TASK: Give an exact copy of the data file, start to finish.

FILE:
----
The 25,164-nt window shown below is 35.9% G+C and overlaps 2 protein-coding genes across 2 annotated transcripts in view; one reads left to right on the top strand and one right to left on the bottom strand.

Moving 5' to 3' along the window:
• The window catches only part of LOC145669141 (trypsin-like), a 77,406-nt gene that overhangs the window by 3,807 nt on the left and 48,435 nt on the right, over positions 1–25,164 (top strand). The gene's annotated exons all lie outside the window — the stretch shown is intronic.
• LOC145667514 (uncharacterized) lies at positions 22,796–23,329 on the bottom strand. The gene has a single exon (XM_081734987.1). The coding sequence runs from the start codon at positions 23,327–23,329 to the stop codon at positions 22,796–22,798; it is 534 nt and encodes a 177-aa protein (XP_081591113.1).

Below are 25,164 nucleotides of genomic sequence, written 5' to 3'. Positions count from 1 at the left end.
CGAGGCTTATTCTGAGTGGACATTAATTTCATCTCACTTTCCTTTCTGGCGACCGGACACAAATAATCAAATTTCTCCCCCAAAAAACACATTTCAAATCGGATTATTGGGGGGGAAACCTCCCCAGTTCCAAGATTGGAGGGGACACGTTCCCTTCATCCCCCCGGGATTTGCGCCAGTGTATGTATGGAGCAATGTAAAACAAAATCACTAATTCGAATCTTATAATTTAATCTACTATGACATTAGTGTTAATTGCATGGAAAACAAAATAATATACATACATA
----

The 25,164-nt window shown below is 35.9% G+C and overlaps 2 protein-coding genes across 2 annotated transcripts in view; one reads left to right on the top strand and one right to left on the bottom strand.

Moving 5' to 3' along the window:
• The window catches only part of LOC145669141 (trypsin-like), a 77,406-nt gene that overhangs the window by 3,807 nt on the left and 48,435 nt on the right, over positions 1–25,164 (top strand). The gene's annotated exons all lie outside the window — the stretch shown is intronic.
• LOC145667514 (uncharacterized) lies at positions 22,796–23,329 on the bottom strand. The gene has a single exon (XM_081734987.1). The coding sequence runs from the start codon at positions 23,327–23,329 to the stop codon at positions 22,796–22,798; it is 534 nt and encodes a 177-aa protein (XP_081591113.1).

Below are 25,164 nucleotides of genomic sequence, written 5' to 3'. Positions count from 1 at the left end.
CGAGGCTTATTCTGAGTGGACATTAATTTCATCTCACTTTCCTTTCTGGCGACCGGACACAAATAATCAAATTTCTCCCCCAAAAAACACATTTCAAATCGGATTATTGGGGGGGAAACCTCCCCAGTTCCAAGATTGGAGGGGACACGTTCCCTTCATCCCCCCGGGATTTGCGCCAGTGTATGTATGGAGCAATGTAAAACAAAATCACTAATTCGAATCTTATAATTTAATCTACTATGACATTAGTGTTAATTGCATGGAAAACAAAATAATATACATACATA